Four days after the serial dilution of the viruses was added to the cells, blue stained plaques were picked with the tip of an Eppendorf pipette. The agar containing the recombinant viruses was then resuspended in an Eppendorf tube containing 200 μl of Grace's medium. The agar was removed by a brief centrifugation and the supernatant containing the recombinant baculovirus was used to infect Sf9 cells seeded in 35 mm dishes. Four days later the supernatants of these culture dishes were harvested and then stored at 4° C.
Sf9 cells were grown in Grace's medium supplemented with 10% heat-inactivated FBS. The cells were infected with the recombinant baculovirus V-HPRT-2 at a multiplicity of infection (MOI) of 2. Six hours later the medium was removed and replaced with SF900 II medium minus methionine and cysteine (Life Technologies Inc., Gaithersburg). 42 hours later 5 μCi of 35S-methionine and 5 μCi 35S cysteine (Amersham) were added. The cells were further incubated for 16 hours before they were harvested by centrifugation and the labeled proteins visualized by SDS-PAGE and autoradiography.
Expression via Gene Therapy
Fibroblasts are obtained from a subject by skin biopsy. The resulting tissue is placed in tissue-culture medium and separated into small pieces. Small chunks of the tissue are placed on a wet surface of a tissue culture flask, approximately ten pieces are placed in each flask. The flask is turned upside down, closed tight and left at room temperature over night. After 24 hours at room temperature, the flask is inverted and the chunks of tissue remain fixed to the bottom of the flask and fresh media (e.g., Ham's F12 media, with 10% FBS, penicillin and streptomycin, is added. This is then incubated at 37° C. for approximately one week. At this time, fresh media is added and subsequently changed every several days. After an additional two weeks in culture, a monolayer of fibroblasts emerge. The monolayer is trypsinized and scaled into larger flasks.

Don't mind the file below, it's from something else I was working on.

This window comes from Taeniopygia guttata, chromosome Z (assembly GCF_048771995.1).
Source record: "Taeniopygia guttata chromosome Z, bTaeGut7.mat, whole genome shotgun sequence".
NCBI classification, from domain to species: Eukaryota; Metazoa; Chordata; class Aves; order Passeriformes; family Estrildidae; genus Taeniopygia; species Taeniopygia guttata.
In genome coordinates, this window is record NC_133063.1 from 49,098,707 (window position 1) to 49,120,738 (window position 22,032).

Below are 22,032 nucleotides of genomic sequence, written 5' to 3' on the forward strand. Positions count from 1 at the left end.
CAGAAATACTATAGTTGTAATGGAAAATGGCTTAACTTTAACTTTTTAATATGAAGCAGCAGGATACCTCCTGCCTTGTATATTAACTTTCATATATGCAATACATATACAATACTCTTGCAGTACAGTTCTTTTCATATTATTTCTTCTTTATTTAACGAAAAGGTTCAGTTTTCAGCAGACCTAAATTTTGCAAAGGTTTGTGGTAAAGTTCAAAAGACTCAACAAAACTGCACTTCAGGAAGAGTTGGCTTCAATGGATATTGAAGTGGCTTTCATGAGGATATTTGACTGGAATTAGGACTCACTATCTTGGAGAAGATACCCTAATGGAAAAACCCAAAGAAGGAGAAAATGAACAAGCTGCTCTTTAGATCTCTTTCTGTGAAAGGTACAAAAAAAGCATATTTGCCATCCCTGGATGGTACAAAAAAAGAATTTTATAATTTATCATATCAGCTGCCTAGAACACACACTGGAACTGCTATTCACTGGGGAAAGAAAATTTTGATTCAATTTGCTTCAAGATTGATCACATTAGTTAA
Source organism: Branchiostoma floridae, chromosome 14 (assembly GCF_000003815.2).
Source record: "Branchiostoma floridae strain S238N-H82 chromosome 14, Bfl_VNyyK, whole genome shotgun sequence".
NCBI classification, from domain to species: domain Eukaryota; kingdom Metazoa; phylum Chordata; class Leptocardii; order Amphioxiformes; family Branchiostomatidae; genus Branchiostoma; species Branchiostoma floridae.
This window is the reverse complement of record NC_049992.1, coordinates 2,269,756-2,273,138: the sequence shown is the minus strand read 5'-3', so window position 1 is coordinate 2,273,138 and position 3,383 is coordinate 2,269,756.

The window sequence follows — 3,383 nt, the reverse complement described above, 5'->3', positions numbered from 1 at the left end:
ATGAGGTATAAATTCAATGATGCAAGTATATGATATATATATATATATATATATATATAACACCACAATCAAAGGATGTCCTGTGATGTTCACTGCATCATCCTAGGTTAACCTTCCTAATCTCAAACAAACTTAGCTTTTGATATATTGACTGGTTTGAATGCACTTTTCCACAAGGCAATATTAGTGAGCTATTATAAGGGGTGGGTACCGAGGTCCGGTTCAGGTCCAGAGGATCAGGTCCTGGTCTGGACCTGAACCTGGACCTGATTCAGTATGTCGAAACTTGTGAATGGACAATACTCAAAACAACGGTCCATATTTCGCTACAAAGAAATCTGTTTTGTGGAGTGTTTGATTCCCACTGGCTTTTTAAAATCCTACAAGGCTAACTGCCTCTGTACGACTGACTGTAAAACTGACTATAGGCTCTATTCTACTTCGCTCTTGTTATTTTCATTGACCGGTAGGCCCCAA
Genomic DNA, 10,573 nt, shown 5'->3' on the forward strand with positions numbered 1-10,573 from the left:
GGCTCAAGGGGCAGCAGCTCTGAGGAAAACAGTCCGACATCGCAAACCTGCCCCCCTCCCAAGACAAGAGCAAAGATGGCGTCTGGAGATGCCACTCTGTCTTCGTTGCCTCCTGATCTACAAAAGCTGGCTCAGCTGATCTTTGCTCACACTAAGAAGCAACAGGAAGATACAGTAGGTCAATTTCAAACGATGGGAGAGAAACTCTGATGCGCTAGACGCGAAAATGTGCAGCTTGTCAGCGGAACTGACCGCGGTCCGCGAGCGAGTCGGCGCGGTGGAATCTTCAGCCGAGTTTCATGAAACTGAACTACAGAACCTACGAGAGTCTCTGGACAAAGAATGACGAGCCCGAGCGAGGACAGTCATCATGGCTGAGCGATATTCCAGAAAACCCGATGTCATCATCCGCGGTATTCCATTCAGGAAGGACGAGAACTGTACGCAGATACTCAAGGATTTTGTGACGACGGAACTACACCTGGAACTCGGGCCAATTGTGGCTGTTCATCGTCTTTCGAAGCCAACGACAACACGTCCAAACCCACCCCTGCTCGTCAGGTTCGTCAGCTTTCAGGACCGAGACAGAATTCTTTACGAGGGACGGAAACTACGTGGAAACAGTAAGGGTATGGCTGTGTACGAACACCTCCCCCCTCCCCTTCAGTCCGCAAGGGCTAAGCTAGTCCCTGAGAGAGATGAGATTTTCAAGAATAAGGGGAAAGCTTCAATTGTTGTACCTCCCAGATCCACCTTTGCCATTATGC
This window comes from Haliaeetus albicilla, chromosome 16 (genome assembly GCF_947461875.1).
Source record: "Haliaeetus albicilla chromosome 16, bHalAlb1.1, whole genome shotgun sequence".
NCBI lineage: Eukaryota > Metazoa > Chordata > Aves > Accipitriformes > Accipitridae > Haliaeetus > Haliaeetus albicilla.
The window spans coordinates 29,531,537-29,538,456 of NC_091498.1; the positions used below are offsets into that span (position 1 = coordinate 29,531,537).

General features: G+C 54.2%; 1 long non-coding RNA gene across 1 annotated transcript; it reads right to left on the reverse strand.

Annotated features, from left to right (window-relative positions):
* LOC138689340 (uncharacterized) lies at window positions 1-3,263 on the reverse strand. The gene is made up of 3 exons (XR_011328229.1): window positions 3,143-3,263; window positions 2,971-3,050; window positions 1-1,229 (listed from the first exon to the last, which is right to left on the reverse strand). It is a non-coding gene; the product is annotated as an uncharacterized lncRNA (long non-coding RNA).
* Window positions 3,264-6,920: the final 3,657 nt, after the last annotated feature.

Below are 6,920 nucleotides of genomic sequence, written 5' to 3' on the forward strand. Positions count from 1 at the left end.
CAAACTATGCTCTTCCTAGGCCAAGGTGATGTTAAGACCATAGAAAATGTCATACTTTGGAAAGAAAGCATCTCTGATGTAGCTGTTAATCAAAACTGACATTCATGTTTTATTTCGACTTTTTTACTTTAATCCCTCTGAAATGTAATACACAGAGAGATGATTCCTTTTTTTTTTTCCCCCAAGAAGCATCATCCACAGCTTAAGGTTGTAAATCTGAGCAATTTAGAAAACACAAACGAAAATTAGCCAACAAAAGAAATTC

pMV-7 (Kirschmeier, P. T. et al, DNA, 7:219-25 (1988) flanked by the long terminal repeats of the Moloney murine sarcoma virus, is digested with EcoRI and HindIII and subsequently treated with calf intestinal phosphatase. The linear vector is fractionated on agarose gel and purified, using glass beads.
The cDNA encoding a polypeptide of the present invention is amplified using PCR primers which correspond to the 5′ and 3′ end sequences respectively. The 5′ primer containing an EcoRI site and the 3′ primer further includes a HindIII site. Equal quantities of the Moloney murine sarcoma virus linear backbone and the amplified EcoRI and HindIII fragment are added together, in the presence of T4 DNA ligase. The resulting mixture is maintained under conditions appropriate for ligation of the two fragments. The ligation mixture is used to transform bacteria HB101, which are then plated onto agar-containing kanamycin for the purpose of confirming that the vector had the gene of interest properly inserted.
The amphotropic pA317 or GP+am12 packaging cells are grown in tissue culture to confluent density in Dulbecco's Modified Eagles Medium (DMEM) with 10% calf serum (CS), penicillin and streptomycin. The MSV vector containing the gene is then added to the media and the packaging cells are transduced with the vector. The packaging cells now produce infectious viral particles containing the gene (the packaging cells are now referred to as producer cells).
Fresh media is added to the transduced producer cells, and subsequently, the media is harvested from a 10 cm plate of confluent producer cells. The spent media, containing the infectious viral particles, is filtered through a millipore filter to remove detached producer cells and this media is then used to infect fibroblast cells. Media is removed from a sub-confluent plate of fibroblasts and quickly replaced with the media from the producer cells. This media is removed and replaced with fresh media. If the titer of virus is high, then virtually all fibroblasts will be infected and no selection is required. If the titer is very low, then it is necessary to use a retroviral vector that has a selectable marker, such as neo or his.
The engineered fibroblasts are then injected into the host, either alone or after having been grown to confluence on cytodex 3 microcarrier beads. The fibroblasts now produce the protein product.
Numerous modifications and variations of the present invention are possible in light of the above teachings and, therefore, within the scope of the appended claims, the invention may be practiced otherwise than as particularly described.
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|43||Yuan et al., "Steady-state kinetics of the schistosomal hypoxanthine-guanine phosphoribosyltransferase," Biochemistry, 31:806-810, (1992).|
|U.S. Classification||435/193, 536/23.2, 435/15, 435/252.3, 536/23.1, 435/69.1, 435/325, 435/320.1, 530/350|
|International Classification||C07K16/40, C12N1/21, C12N15/09, A61P7/00, A61P9/12, A61P19/06, A61K45/00, A61K39/395, C12R1/19, A61P9/00, C12N9/12, C12N5/10, C12P21/08, C12R1/91, A61P25/00, A61K38/00, C07K16/18, C12N9/10|
|Cooperative Classification||A61K38/00, C12N9/1077|
|May 31, 2005||CC||Certificate of correction|
|Aug 1, 2008||FPAY||Fee payment|
Year of fee payment: 4
|Sep 17, 2012||REMI||Maintenance fee reminder mailed|
|Feb 1, 2013||LAPS||Lapse for failure to pay maintenance fees|
|Mar 26, 2013||FP||Expired due to failure to pay maintenance fee|
Effective date: 20130201